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Because You Are Mine (Because You Are Mine #1)

By:Beth Kery

thing crucial I'd like to show you," he said.

Her hand paused in the action of lifting the flute to her lips. What was going on here?

"It directly relates to your commission," he said, suddenly crisp. Authoritative. "I'd like to show you the view I want for the painting."

Anger sliced through her shock. Her chin went up. "I'm expected to paint whatever you want me to?"

"Yes," he said without pause.

She set down the flute with a loud clicking sound, jarring the contents. He'd sounded completely unyielding. He was every bit as arrogant as she'd imagined. Just as she'd expected, winning this prize was going to end up being a nightmare. His nostrils flared as he stared at her unblinkingly, and she glared back.

"I suggest you see the view in question before you take undue offense, Ms. Arno."


Something flashed in his blue eyes like heat lightning. For a split second, she regretted the edge to her tone. But then he nodded once.

"Francesca it is," he said softly. "If you make it Ian."

She willed herself to ignore the flutter in her belly. Don't be beguiled, she warned herself. He was the exact type of domineering patron that would try to dictate, and crush her creative instincts in the process. It was worse than she'd feared.

Without another word, she slid out of the booth and walked toward the entrance of the restaurant, sensing, with every cell of her being, him moving behind her.

* * *

He hardly spoke at all when they left Fusion. He led her to a sidewalk that ran along the Chicago River and Lower Wacker Drive.

"Where are we going?" she broke the silence after a minute or two.

"To my residence."

Her high-heeled sandals faltered clumsily on the sidewalk, coming to a halt. "We're going to your place?"

He paused and looked back, his black coat fluttering around his long, strong-looking thighs from the brisk Lake Michigan wind. "Yes, we're going to my place," he said with a subtle, mock-sinister tone.

She frowned. He was clearly silently laughing at her. I'm so glad I can be here to entertain you, Mr. Noble. He inhaled and stared in the direction of Lake Michigan, obviously exasperated with her and trying to gather his thoughts.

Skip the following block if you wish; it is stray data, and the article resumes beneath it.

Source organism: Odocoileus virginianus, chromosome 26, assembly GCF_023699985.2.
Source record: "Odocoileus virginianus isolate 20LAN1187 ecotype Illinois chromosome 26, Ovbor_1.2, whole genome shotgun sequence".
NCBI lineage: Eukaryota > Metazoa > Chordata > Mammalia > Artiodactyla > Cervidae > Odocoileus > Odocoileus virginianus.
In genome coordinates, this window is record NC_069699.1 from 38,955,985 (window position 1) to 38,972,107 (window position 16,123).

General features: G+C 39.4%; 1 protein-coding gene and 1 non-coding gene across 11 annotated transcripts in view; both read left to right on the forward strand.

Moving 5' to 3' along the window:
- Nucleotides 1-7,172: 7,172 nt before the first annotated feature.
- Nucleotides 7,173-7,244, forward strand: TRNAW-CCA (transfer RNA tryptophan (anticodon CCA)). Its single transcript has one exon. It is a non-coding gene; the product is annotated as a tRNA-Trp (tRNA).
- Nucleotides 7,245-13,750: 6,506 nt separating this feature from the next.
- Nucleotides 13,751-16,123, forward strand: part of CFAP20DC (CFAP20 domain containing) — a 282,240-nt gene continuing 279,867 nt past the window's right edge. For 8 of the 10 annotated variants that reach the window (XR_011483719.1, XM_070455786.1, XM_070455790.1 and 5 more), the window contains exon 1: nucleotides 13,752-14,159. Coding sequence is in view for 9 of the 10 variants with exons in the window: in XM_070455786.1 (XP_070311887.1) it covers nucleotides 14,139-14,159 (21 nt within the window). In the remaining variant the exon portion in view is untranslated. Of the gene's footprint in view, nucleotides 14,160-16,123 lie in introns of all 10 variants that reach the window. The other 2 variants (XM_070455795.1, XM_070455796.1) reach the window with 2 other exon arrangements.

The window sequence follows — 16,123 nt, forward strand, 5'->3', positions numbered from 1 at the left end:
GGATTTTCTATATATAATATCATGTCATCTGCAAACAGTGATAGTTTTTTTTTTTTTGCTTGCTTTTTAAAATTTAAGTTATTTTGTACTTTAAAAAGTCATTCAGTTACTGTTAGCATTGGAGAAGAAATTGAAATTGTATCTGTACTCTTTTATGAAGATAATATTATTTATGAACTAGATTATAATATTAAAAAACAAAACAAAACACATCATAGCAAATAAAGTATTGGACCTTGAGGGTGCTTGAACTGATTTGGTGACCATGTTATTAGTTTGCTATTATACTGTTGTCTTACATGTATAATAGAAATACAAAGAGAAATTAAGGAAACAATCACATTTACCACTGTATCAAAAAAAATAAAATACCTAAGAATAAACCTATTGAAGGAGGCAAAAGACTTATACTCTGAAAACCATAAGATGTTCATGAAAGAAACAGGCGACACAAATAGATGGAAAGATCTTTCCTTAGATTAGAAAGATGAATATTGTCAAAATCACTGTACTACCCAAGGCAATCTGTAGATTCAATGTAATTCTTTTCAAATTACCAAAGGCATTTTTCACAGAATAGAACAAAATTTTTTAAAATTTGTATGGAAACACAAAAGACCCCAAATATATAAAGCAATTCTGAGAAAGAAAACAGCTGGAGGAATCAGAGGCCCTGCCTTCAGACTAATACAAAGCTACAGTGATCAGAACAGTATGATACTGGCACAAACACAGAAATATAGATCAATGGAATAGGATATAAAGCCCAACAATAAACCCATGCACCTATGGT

"I can see that makes you uncomfortable, but you have my word: This is completely professional. It's about the painting. The view I want you to paint is from the condominium where I live. Surely you can't believe I'm going to harm you in any way. A room full of people just saw us walk out of that restaurant together."

He didn't need to remind her. It felt as if every eye in Fusion had been trained on them as they left.

She gave him a wary sideways glance as they began to walk again. His dark hair ruffling in the wind seemed familiar to her somehow. She blinked and the sense of déjà vu vanished.

"Are you telling me that I'm supposed to work from your apartment?"

"It's very large," he said dryly. "You won't have to see me at all, if you prefer."

Francesca stared at her painted toenails, hiding her expression from him. She didn't want him to suspect that unwelcome images had popped into her mind's eye at his statement; visions of Ian walking from the shower, his naked body still gleaming with moisture, a thin towel draped on his lean hips the only thing separating herself from a vision of total male glory.

"It's a little unorthodox," she said.

"I'm a lot unorthodox," he said briskly. "You'll understand when you see the view."

He lived at 340 East Archer, a classic 1920s Italian Renaissance building that she'd admired since studying it in one of her classes. It suited him, somehow, the elegant, brooding, dark brick tower. She wasn't entirely surprised when he told her his residence encompassed the entire top two floors.

The door of his private elevator slid open without a sound, and he extended his hand in an invitation to walk before him.

She entered a magical place.

The luxury of the fabrics and furniture were obvious, but despite the richness, the entryway managed to convey a welcome-an austere welcome, perhaps, but a welcome nonetheless. She caught a quick glimpse of herself in an antique mirror. Her long reddish blond hair was hopelessly windblown, and her cheeks were stained pink. She'd like to think the color was from the wind but worried the effect came from being with Ian Noble.

Then she noticed the artwork, and she forgot everything else. She wandered down a wide hallway that was also a gallery, her mouth hanging open as she stared at painting after painting, some of them new to her, some of them masterworks that sent a jolt of exhilaration through her to see firsthand.

She paused next to a miniature sculpture set on a column, a very fine replica of a renowned piece of ancient Greek art. "I've always loved Aphrodite of Argos," she murmured, her gaze detailing the exquisite facial features and the graceful twist of the naked torso miraculously carved into hard alabaster.

"Have you?" he asked, sounding intent.

She nodded, overwhelmed by wonder, and continued walking.

"I just acquired that one several months ago. It wasn't easy to get," he said, starting her out of her ecstatic amazement.

"I adore Sorenburg," she said, referring to the artist who had created the painting before which they stood. She turned to look at him, suddenly realizing that several minutes had passed and that she'd wandered like a sleepwalker deeper into the hushed depths of his condominium without invitation, and that he'd allowed her intrusion without comment. She now stood in a parlor of sorts decorated with decadently rich fabrics of yellow, pale blue, and dark brown.

"I know. You mentioned it in your personal statement in the application for the contest."

"I can't believe you like expressionism."

"Why can't you believe it?" he asked, his low voice making her ears prickle and goose bumps rise along her